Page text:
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I have a question about missing someone's call throughout the day. Since you have missed multiple calls, is it OK to say

"I'm sorry I have missed your calls. I'm giving you a call back."

Or should I still go with

I'm sorry I missed you/your call. (And stress that multiple calls were missed like this:) I must have been away each time you called."

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"I'm sorry I missed your calls. I'll phone (you) back as soon as I can."

or

"Sorry I missed your calls. I'll call you after lunch / when I get back from work/ later tonight."

Use the so-called simple future tense when you make promises.

http://www.englishpage.com/verbpage/simplefuture.html

  • What if I'm saying this as I'm giving them a call back (I'm not trying to make promises). – jess Jun 21 '13 at 18:39
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    What if I'm saying this as I'm giving them a call back @jess I don't understand your question. Why would you say to someone you are calling them if you are already on the phone to them? (The word, "as" means: "while" and similar to: "at the same time") – Mari-Lou A Jun 21 '13 at 18:48
  • But don't people usually say "I'm returning your call" or "I'm giving you a call back" when they call someone back after missing his/her call? They don't always make a promise before calling someone back. – jess Jun 21 '13 at 18:50
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    It's not something I would say to a person while I'm on the phone. It is self evident that I am calling them. However, it could be that in the States (or even in the UK) it's a way of introducing yourself and apologizing for not answering their calls earlier. It's plausible, but not something I would normally say. – Mari-Lou A Jun 21 '13 at 18:57
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    Converted most of my comment to an answer, however this is still relevant: "I'll phone you back" is very much a British phrase. It's perfectly correct, but sounds very odd to the US ear as we don't use "phone" that way. So feel free to use it with BrE speakers, but it's not natural to AmE speakers. – WendiKidd Jun 21 '13 at 21:57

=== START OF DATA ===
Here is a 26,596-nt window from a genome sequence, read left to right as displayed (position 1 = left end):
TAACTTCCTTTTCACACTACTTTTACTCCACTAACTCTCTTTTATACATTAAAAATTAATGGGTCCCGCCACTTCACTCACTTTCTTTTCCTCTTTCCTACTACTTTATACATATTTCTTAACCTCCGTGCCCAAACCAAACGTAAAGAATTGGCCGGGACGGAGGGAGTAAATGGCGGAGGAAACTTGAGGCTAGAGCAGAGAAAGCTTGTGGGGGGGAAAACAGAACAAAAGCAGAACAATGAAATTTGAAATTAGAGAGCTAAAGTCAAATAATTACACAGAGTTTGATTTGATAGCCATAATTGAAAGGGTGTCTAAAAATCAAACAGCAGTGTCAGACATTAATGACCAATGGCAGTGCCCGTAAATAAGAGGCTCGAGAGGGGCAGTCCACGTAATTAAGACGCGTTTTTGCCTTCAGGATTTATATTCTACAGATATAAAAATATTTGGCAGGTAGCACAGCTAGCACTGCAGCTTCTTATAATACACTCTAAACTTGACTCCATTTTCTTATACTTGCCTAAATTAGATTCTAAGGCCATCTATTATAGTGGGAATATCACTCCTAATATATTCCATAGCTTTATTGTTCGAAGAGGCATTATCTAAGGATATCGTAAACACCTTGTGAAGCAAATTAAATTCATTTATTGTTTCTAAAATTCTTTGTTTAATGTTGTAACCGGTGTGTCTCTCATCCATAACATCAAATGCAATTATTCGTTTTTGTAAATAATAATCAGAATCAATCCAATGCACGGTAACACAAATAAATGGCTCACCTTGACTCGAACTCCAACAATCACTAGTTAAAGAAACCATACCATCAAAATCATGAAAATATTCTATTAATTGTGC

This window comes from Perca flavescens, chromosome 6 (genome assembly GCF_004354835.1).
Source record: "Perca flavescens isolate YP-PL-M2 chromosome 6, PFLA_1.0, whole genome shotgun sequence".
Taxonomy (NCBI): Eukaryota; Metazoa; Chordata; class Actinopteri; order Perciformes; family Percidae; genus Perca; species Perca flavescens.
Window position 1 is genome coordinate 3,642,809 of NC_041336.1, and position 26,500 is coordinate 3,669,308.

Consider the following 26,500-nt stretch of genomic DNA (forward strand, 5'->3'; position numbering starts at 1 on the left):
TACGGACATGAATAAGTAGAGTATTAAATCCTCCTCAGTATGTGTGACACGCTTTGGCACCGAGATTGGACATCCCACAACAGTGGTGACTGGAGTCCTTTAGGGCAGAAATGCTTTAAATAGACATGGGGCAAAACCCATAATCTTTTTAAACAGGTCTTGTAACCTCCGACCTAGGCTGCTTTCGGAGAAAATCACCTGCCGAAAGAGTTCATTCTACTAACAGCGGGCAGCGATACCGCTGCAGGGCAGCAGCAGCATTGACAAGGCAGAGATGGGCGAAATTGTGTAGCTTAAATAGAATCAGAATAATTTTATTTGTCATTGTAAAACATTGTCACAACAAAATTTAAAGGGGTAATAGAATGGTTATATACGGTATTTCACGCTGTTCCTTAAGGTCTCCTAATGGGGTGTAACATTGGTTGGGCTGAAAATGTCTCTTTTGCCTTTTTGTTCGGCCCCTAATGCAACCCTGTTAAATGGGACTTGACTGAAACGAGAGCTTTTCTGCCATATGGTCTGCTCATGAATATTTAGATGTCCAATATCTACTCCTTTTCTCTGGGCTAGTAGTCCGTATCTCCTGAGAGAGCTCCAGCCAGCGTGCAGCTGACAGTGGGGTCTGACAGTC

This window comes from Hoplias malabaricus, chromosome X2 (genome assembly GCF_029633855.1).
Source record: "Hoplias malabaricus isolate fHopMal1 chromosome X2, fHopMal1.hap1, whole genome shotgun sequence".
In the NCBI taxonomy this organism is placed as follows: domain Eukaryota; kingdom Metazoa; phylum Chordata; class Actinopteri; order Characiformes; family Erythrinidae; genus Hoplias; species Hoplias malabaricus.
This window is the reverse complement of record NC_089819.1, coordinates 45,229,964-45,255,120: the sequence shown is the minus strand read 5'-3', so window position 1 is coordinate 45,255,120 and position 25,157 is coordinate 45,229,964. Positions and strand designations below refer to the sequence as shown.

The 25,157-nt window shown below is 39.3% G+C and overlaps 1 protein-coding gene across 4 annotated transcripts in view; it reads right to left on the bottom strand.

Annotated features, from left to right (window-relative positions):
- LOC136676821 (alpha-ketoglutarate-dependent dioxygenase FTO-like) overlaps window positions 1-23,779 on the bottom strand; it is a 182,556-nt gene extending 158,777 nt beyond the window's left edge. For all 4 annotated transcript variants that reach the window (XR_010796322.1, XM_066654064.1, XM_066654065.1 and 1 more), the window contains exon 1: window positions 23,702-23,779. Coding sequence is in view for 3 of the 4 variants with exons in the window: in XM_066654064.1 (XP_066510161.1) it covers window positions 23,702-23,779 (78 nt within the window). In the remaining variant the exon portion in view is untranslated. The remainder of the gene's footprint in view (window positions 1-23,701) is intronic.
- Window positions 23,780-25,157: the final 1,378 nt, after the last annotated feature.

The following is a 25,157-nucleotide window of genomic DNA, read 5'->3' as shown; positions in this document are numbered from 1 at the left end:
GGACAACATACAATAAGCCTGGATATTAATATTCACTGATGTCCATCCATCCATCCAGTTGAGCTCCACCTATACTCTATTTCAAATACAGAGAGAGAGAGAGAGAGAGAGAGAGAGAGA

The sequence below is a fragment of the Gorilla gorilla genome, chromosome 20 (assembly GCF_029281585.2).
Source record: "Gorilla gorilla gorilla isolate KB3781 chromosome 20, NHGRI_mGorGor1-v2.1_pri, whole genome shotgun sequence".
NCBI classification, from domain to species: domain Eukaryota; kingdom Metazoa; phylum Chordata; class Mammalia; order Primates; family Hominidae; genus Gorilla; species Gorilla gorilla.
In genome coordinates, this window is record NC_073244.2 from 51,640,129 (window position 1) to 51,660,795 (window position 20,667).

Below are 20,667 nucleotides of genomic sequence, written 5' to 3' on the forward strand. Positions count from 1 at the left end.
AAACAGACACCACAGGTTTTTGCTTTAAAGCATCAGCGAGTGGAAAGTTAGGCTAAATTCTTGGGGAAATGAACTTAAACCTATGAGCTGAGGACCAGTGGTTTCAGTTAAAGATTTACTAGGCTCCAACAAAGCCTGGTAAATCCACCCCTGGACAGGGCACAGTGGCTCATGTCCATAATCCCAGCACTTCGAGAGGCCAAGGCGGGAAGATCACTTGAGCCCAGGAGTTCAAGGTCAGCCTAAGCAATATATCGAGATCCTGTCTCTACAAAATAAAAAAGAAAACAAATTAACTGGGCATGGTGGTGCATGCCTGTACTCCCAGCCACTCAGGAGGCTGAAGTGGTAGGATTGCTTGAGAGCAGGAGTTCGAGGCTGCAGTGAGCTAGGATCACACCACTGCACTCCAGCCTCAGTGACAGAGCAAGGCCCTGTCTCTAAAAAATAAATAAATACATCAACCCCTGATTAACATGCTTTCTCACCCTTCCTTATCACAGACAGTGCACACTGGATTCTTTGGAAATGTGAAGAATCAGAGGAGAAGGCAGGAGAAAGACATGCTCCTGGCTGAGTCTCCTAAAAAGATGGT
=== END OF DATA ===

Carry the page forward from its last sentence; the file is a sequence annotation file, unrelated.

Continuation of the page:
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"I'm giving you a call back" (more informal) or "I'm returning your call" are quite common in the US. As has been mentioned in comments it is of course obvious that you're calling them, but you're acknowledging that you missed a call and are calling back for that reason (as opposed to making the call for another reason altogether).

Also: "Sorry I missed your call(s)" already conveys that you are calling because you missed a call, so you wouldn't say both "Sorry I missed your call(s)" and "I'm giving you a call back" or "I'm returning your call"—you would choose one and use that alone.

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In the first case, when you use I have missed, it sounds more like that you purposefully missed those calls and could've picked them up instead.

I'd simply use the following:

I'm sorry! I missed your calls (yesterday/today/morning).

It also depends on the media you are using to convey this message. Stating the time is optional unless the other person should be made aware of the circumstances you were in when you didn't pick the calls.

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